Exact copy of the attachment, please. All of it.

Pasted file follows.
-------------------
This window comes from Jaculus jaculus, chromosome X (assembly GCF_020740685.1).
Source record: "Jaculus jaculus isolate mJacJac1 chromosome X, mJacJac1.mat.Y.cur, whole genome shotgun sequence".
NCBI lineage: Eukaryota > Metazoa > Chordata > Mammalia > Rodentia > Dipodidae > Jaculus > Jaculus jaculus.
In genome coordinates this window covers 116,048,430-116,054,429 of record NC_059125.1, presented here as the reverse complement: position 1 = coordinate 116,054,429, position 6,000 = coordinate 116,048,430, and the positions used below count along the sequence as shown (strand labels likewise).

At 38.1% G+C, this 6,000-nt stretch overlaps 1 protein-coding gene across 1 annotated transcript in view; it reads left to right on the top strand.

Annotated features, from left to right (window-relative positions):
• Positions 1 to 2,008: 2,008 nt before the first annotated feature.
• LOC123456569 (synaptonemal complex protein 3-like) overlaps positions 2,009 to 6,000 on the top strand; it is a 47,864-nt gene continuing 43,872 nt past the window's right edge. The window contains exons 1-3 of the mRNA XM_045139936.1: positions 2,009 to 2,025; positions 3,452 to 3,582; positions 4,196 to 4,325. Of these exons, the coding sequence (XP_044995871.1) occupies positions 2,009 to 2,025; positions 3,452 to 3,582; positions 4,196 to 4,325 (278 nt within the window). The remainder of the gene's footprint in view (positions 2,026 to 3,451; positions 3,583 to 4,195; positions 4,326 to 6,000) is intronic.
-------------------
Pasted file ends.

This window comes from Jaculus jaculus, chromosome X (assembly GCF_020740685.1).
Source record: "Jaculus jaculus isolate mJacJac1 chromosome X, mJacJac1.mat.Y.cur, whole genome shotgun sequence".
NCBI lineage: Eukaryota > Metazoa > Chordata > Mammalia > Rodentia > Dipodidae > Jaculus > Jaculus jaculus.
In genome coordinates this window covers 116,048,430-116,054,429 of record NC_059125.1, presented here as the reverse complement: position 1 = coordinate 116,054,429, position 6,000 = coordinate 116,048,430, and the positions used below count along the sequence as shown (strand labels likewise).

At 38.1% G+C, this 6,000-nt stretch overlaps 1 protein-coding gene across 1 annotated transcript in view; it reads left to right on the top strand.

Annotated features, from left to right (window-relative positions):
• Positions 1 to 2,008: 2,008 nt before the first annotated feature.
• LOC123456569 (synaptonemal complex protein 3-like) overlaps positions 2,009 to 6,000 on the top strand; it is a 47,864-nt gene continuing 43,872 nt past the window's right edge. The window contains exons 1-3 of the mRNA XM_045139936.1: positions 2,009 to 2,025; positions 3,452 to 3,582; positions 4,196 to 4,325. Of these exons, the coding sequence (XP_044995871.1) occupies positions 2,009 to 2,025; positions 3,452 to 3,582; positions 4,196 to 4,325 (278 nt within the window). The remainder of the gene's footprint in view (positions 2,026 to 3,451; positions 3,583 to 4,195; positions 4,326 to 6,000) is intronic.